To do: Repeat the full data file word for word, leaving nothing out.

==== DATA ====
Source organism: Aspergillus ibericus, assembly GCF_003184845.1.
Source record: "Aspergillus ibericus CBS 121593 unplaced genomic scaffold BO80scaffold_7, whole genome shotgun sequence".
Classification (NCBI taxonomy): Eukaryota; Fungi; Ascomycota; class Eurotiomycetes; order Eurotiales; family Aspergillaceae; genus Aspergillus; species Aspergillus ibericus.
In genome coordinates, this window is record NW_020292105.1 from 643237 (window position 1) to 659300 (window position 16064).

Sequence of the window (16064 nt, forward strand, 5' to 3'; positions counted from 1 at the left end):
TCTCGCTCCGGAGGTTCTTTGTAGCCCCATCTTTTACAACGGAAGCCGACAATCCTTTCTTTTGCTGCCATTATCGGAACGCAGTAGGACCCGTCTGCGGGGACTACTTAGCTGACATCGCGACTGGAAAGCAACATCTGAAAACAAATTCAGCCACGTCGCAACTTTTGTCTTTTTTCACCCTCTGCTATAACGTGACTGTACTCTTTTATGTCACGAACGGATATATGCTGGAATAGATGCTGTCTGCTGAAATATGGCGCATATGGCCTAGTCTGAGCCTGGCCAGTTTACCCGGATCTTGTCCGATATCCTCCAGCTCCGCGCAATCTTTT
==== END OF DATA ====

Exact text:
Source organism: Aspergillus ibericus, assembly GCF_003184845.1.
Source record: "Aspergillus ibericus CBS 121593 unplaced genomic scaffold BO80scaffold_7, whole genome shotgun sequence".
Classification (NCBI taxonomy): Eukaryota; Fungi; Ascomycota; class Eurotiomycetes; order Eurotiales; family Aspergillaceae; genus Aspergillus; species Aspergillus ibericus.
In genome coordinates, this window is record NW_020292105.1 from 643237 (window position 1) to 659300 (window position 16064).

Sequence of the window (16064 nt, forward strand, 5' to 3'; positions counted from 1 at the left end):
TCTCGCTCCGGAGGTTCTTTGTAGCCCCATCTTTTACAACGGAAGCCGACAATCCTTTCTTTTGCTGCCATTATCGGAACGCAGTAGGACCCGTCTGCGGGGACTACTTAGCTGACATCGCGACTGGAAAGCAACATCTGAAAACAAATTCAGCCACGTCGCAACTTTTGTCTTTTTTCACCCTCTGCTATAACGTGACTGTACTCTTTTATGTCACGAACGGATATATGCTGGAATAGATGCTGTCTGCTGAAATATGGCGCATATGGCCTAGTCTGAGCCTGGCCAGTTTACCCGGATCTTGTCCGATATCCTCCAGCTCCGCGCAATCTTTT